Montana drivers get online permits to keep their road kill
HELENA, Mont. — Salvaging roadkill for the dinner table is not only legal starting this month in Montana, but state officials plan to let drivers who accidentally kill big game to simply print out permits at home that allow them to harvest the meat.
Later on, there will be an app for that.
The Montana Fish and Wildlife Commission approved regulations Thursday that allow people to go online for permits to salvage for food the animals they hit and kill within 24 hours of the fender-bender.
No need to present the carcass to a law-enforcement official in person within a day of a crash, as was originally planned. Now drivers will be able to apply on a website and print out permits from their own computers.
And a request for bids is being issued to develop a smartphone application for roadkill permits, said Ron Aasheim, spokesman for the Montana Fish, Wildlife and Parks agency.
“With all the advances in technology, why not allow people to do that?” he said.
Montana lawmakers earlier this year passed the bill allowing motorists to salvage deer, elk, moose and antelope struck by vehicles. Supporters who didn't want to see the meat go to waste won out over skeptics who wondered whether the meat would be safe for human consumption.
Other doubters stewed over whether drivers would intentionally gun their engines whenever they spotted an animal in the road.
The Legislature left it to the state agency to sort out the details and how to issue roadkill permits. The agency released its proposed rules this summer, among them: the salvaged meat has to be eaten, not used for bait. Also, the whole carcass has to be taken, not just the choice bits with the rest left on the roadway for scavengers.
“We ask they remove the entrails, as well, to prevent further accidents with wildlife species,” said Jim Kropp, administrator of the agency's enforcement division.
The agency received 86 comments on the proposed rules, most backing them.
Show commenting policy
TribLive commenting policy
You are solely responsible for your comments and by using TribLive.com you agree to our Terms of Service.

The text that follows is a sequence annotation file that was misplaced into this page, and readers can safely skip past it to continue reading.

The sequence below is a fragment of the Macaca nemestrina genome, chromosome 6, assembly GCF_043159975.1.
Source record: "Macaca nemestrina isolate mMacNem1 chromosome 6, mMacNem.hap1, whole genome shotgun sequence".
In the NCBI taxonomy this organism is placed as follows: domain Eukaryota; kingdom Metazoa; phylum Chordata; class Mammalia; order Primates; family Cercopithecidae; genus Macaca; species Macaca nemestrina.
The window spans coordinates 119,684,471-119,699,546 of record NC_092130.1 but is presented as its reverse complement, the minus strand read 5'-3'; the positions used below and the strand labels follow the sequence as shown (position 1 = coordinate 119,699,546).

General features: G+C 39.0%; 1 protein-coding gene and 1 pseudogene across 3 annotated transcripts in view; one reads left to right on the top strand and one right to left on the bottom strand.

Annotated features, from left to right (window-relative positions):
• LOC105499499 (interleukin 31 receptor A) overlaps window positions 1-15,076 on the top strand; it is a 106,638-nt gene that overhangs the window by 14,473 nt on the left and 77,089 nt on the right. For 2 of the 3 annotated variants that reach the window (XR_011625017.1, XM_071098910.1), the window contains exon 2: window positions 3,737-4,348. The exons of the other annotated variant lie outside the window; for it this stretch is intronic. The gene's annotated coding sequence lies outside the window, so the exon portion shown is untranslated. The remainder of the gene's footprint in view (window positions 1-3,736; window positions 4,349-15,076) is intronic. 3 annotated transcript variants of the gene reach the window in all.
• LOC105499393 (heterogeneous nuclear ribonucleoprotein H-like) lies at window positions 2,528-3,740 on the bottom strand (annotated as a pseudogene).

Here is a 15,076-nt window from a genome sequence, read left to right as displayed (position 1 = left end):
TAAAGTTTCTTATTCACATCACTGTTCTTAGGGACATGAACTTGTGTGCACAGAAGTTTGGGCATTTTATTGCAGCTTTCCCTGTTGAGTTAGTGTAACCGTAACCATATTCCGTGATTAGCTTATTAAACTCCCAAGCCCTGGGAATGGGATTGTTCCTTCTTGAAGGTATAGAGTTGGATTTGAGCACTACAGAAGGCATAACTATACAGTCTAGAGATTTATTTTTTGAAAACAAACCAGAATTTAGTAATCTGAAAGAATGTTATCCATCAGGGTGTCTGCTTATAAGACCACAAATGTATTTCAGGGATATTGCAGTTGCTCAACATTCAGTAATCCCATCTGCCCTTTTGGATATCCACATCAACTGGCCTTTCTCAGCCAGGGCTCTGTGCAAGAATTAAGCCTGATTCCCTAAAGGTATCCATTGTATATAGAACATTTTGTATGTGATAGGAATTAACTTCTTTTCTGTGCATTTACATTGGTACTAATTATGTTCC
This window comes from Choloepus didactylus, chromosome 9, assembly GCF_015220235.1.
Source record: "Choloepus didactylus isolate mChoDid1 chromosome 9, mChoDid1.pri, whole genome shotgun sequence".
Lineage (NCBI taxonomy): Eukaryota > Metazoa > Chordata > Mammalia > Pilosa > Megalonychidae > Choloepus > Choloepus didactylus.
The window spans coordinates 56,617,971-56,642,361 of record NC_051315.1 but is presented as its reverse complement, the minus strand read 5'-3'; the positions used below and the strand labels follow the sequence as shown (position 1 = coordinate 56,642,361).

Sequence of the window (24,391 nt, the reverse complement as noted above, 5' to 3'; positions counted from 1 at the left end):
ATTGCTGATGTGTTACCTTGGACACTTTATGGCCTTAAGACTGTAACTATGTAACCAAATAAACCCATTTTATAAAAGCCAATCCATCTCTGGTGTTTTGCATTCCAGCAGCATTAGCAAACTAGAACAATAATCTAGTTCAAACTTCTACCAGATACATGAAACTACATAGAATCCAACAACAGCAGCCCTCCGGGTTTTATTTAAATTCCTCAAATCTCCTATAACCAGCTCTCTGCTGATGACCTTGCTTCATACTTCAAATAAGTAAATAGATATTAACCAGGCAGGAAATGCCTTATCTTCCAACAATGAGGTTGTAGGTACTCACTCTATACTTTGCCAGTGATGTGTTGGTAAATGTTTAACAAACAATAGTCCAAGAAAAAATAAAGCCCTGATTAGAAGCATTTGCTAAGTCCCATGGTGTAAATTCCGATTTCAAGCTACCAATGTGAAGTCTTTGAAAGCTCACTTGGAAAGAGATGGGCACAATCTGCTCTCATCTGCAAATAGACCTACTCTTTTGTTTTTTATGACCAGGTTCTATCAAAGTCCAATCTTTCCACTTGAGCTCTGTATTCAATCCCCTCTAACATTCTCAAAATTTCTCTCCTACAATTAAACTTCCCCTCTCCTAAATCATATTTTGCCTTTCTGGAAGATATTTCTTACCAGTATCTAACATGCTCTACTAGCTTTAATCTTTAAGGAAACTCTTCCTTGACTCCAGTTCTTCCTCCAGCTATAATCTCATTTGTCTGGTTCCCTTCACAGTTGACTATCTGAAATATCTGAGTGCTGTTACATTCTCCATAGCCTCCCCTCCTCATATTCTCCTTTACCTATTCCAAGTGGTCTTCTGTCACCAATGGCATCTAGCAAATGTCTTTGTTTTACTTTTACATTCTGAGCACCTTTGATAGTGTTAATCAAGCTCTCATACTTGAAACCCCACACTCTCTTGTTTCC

We moderate comments. Our goal is to provide substantive commentary for a general readership. By screening submissions, we provide a space where readers can share intelligent and informed commentary that enhances the quality of our news and information.
While most comments will be posted if they are on-topic and not abusive, moderating decisions are subjective. We will make them as carefully and consistently as we can. Because of the volume of reader comments, we cannot review individual moderation decisions with readers.
We value thoughtful comments representing a range of views that make their point quickly and politely. We make an effort to protect discussions from repeated comments either by the same reader or different readers.
We follow the same standards for taste as the daily newspaper. A few things we won't tolerate: personal attacks, obscenity, vulgarity, profanity (including expletives and letters followed by dashes), commercial promotion, impersonations, incoherence, proselytizing and SHOUTING. Don't include URLs to Web sites.
We do not edit comments. They are either approved or deleted. We reserve the right to edit a comment that is quoted or excerpted in an article. In this case, we may fix spelling and punctuation.
We welcome strong opinions and criticism of our work, but we don't want comments to become bogged down with discussions of our policies and we will moderate accordingly.
We appreciate it when readers and people quoted in articles or blog posts point out errors of fact or emphasis and will investigate all assertions. But these suggestions should be sent via e-mail. To avoid distracting other readers, we won't publish comments that suggest a correction. Instead, corrections will be made in a blog post or in an article.
- Suspect identified in missing Georgia couple case
- Blockbuster snowstorm aims northeast
- Ramping up e-cigarette voltage may be more hazardous to health
- Orcas could land on endangered list
- Navy wants to increase use of sonar-emitting buoys
- Police: Man kills co-worker, then himself at NYC Home Depot
- Santa Ana winds cut power to thousands in Southern California
- Arizona hospital tests brain tumor drugs by giving patients dose, then operating
- Lawmakers target gay nuptials as Supreme Court ruling nears
- Massive asteroid will fly by Earth late Monday
- Obama to seek protection of wilderness designation for Alaska refuge